And time…. stops. Imprints everything on my brain.

DSC_4456

I feel it all. The sweet smoke enters my lungs. My eyes accept the light. My booted feet are rooted to the worn wooden floor. My hands are frozen white flowers, my hair like strands of twisted driftwood. I can feel the stage in front of me, the DJ booth behind, the bar in the corner. The people sitting along the edge of the room (Sitting? How can they be sitting to this music?). Outside in the courtyard and in the main bar people are talking, laughing, flirting, telling drunken anecdotes. Beyond that, the street is damp with rain, and the tyres hiss as cars move away from the traffic lights at the corner. And further, further… people everywhere, and we are all people. We are all just people. We are all just part of one big sphere of life and love. And if you could give this feeling, right now, that we’re all experiencing here on this dance floor, to everyone in the world, everything would be fixed.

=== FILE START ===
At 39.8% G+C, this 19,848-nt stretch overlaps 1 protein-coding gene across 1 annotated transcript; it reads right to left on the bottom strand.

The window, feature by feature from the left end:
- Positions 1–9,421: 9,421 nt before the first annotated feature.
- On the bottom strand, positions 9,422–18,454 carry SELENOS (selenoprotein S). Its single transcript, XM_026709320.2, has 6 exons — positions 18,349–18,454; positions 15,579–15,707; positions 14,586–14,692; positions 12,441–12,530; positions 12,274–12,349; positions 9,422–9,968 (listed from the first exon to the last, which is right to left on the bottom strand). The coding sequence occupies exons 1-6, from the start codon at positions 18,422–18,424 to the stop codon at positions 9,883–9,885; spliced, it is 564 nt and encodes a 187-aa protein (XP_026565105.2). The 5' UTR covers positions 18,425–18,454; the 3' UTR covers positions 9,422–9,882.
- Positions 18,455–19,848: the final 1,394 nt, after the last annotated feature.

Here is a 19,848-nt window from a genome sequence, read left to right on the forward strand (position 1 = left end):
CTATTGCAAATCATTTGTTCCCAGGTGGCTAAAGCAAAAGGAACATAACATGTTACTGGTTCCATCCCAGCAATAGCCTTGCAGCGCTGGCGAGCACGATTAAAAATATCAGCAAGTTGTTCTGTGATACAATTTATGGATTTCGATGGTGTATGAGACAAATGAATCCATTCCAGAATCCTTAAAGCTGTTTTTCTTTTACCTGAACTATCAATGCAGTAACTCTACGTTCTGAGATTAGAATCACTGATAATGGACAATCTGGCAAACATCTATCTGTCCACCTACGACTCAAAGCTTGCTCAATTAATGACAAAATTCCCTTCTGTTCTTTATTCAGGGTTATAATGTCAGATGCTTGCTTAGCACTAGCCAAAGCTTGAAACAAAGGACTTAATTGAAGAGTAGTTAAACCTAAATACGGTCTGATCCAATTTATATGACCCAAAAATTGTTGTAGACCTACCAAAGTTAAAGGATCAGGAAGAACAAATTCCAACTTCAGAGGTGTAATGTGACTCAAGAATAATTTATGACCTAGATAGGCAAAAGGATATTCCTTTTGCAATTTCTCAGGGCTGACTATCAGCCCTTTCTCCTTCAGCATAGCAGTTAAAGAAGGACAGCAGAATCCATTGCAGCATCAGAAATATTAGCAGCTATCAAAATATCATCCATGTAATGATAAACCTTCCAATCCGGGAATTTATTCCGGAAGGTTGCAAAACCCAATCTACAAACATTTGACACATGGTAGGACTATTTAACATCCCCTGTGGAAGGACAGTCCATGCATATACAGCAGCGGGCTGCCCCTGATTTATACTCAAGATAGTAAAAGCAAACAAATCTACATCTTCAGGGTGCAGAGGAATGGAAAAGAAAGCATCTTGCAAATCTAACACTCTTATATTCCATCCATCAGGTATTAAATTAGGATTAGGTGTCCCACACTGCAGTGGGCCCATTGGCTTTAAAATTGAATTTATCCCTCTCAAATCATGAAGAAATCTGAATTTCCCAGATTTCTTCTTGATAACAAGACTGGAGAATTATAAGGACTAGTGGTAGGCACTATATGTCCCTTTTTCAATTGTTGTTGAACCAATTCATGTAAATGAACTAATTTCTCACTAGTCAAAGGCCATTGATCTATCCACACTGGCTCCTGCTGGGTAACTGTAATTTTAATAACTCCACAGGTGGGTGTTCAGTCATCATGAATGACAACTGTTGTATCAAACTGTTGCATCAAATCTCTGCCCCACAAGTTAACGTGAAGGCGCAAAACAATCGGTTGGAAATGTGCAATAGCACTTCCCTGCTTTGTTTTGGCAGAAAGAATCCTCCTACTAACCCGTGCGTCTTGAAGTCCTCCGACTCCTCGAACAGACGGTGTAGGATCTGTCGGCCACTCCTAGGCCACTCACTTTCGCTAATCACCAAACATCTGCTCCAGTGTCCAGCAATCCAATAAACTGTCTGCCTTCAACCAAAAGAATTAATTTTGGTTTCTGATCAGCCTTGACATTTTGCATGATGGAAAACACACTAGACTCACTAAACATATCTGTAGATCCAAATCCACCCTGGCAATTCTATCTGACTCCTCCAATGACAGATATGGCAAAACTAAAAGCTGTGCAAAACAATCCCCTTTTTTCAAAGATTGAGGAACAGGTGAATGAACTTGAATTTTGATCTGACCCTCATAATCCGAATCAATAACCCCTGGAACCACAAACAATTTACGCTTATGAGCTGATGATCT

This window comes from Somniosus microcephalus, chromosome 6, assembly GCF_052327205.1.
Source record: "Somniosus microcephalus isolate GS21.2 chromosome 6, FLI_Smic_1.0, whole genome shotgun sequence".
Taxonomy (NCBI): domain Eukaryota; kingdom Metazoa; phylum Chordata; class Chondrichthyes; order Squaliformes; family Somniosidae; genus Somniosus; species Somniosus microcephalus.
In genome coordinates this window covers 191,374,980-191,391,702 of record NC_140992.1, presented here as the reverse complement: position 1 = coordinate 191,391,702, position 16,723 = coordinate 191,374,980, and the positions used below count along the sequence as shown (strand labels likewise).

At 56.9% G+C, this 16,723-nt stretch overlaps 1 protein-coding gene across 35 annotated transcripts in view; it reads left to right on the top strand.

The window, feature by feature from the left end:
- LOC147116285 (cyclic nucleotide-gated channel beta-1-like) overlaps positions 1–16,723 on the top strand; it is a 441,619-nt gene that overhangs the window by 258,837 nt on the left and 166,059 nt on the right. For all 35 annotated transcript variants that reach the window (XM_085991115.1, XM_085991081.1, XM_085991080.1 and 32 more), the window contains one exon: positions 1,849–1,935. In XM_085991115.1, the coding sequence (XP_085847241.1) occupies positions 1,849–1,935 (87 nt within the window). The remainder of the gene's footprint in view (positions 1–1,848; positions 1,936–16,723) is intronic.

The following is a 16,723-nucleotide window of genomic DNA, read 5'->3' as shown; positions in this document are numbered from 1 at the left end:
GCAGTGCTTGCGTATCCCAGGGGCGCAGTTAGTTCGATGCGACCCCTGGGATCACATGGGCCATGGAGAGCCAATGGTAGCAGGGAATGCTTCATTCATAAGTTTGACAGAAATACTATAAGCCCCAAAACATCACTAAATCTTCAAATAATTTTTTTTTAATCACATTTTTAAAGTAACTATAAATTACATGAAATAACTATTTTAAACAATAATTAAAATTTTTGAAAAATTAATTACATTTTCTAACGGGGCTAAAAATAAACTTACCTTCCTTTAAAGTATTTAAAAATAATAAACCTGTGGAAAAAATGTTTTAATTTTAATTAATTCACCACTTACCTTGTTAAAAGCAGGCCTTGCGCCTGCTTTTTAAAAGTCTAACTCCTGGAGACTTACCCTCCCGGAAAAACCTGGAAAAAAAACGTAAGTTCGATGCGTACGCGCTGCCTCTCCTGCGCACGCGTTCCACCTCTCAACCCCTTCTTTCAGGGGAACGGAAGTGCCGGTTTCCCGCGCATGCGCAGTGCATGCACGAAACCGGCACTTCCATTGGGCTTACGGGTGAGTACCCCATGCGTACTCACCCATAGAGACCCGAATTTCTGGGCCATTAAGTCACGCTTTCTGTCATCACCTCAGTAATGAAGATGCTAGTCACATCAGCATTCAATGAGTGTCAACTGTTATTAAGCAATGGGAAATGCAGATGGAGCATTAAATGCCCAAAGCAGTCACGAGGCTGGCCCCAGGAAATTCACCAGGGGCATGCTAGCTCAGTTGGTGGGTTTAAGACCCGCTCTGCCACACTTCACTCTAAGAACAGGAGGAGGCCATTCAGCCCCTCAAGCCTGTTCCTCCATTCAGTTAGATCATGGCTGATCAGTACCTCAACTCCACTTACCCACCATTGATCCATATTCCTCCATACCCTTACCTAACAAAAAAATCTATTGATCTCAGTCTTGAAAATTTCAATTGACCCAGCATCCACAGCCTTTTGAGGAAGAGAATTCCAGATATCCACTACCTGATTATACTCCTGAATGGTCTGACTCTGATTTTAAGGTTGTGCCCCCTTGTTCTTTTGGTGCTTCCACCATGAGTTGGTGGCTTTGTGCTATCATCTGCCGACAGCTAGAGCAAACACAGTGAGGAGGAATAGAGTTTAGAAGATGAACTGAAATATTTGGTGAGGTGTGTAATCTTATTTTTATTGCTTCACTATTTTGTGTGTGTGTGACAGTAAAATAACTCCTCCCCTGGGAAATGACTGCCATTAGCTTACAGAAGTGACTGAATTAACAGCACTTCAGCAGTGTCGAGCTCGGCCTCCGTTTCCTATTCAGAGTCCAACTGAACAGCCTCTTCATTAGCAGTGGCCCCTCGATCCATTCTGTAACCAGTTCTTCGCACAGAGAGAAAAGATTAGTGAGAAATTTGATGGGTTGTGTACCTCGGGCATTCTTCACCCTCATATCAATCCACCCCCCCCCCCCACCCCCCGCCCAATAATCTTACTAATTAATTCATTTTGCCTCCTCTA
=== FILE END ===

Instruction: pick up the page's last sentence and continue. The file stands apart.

And then, of course, time starts again and it’s just a really really great night. Which later turns out to be a shit night because we discover that the DJs are leaving and going travelling around Europe, and so this was one of the last times they’ll play here.

But that’s OK, because the music continues, right? Techno is here to stay, particularly this intense dirty in your face energizing obnoxious style of techno. Acid techno.

 

But no, it doesn’t continue. Somewhere in the next couple of years it slips away. The venues that play it in my area close down or change hands or – in the case of this particular one – are sabotaged out of existence by the local Liberal Democrat council. Sad, sanitised dance music appears in its place – some of it even calling itself “acid”.